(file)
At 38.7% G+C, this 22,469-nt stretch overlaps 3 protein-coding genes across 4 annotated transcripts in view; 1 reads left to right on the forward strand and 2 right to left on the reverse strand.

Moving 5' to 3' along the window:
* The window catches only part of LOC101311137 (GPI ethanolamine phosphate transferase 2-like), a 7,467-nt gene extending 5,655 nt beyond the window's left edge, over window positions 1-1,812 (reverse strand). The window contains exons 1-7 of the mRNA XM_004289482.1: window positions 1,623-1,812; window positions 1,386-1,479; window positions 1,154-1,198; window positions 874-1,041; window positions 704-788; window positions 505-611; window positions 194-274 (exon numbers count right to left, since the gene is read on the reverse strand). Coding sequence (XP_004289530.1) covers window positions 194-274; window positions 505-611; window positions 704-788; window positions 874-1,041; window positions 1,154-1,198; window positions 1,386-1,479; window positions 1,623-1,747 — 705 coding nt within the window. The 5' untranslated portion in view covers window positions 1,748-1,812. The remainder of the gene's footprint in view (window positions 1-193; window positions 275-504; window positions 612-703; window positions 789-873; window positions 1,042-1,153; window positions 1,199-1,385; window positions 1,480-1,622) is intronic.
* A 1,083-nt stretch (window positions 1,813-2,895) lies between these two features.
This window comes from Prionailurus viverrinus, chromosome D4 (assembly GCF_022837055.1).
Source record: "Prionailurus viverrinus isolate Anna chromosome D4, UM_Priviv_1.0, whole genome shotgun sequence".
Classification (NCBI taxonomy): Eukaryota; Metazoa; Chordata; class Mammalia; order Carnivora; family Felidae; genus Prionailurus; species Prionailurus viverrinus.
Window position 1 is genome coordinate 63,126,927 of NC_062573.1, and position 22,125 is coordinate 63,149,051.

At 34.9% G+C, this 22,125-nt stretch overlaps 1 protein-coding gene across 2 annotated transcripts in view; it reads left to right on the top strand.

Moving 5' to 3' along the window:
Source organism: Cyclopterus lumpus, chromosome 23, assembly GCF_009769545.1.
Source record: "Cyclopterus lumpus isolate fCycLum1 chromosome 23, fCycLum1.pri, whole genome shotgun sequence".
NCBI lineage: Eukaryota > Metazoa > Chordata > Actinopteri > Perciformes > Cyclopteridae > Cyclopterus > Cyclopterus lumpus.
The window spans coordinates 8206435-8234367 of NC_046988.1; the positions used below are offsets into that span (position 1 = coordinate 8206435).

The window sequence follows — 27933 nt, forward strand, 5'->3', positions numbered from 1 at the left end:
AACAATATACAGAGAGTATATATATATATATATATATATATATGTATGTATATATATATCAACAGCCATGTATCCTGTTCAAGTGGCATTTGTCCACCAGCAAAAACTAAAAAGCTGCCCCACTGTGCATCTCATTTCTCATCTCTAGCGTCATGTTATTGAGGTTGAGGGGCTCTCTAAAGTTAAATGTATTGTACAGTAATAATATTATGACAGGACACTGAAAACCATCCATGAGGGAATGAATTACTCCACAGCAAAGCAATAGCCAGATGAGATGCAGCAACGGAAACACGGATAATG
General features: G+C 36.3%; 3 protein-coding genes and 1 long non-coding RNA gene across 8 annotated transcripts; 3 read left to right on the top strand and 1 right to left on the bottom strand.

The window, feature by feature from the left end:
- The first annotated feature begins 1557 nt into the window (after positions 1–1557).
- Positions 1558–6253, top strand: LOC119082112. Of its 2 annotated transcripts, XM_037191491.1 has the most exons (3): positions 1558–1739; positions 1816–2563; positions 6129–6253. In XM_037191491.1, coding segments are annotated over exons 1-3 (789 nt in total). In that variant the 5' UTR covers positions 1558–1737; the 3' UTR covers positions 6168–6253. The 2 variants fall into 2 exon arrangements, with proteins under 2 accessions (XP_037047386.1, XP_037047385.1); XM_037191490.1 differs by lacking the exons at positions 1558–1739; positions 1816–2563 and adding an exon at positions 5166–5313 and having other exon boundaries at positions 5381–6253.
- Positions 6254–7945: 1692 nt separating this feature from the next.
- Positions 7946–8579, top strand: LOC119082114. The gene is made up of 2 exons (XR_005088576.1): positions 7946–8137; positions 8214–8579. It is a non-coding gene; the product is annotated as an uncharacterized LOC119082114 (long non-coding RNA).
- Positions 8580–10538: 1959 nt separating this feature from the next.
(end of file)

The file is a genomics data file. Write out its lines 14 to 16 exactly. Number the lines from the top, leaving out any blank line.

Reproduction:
The window spans coordinates 8206435-8234367 of NC_046988.1; the positions used below are offsets into that span (position 1 = coordinate 8206435).

The window sequence follows — 27933 nt, forward strand, 5'->3', positions numbered from 1 at the left end:
AACAATATACAGAGAGTATATATATATATATATATATATATATGTATGTATATATATATCAACAGCCATGTATCCTGTTCAAGTGGCATTTGTCCACCAGCAAAAACTAAAAAGCTGCCCCACTGTGCATCTCATTTCTCATCTCTAGCGTCATGTTATTGAGGTTGAGGGGCTCTCTAAAGTTAAATGTATTGTACAGTAATAATATTATGACAGGACACTGAAAACCATCCATGAGGGAATGAATTACTCCACAGCAAAGCAATAGCCAGATGAGATGCAGCAACGGAAACACGGATAATG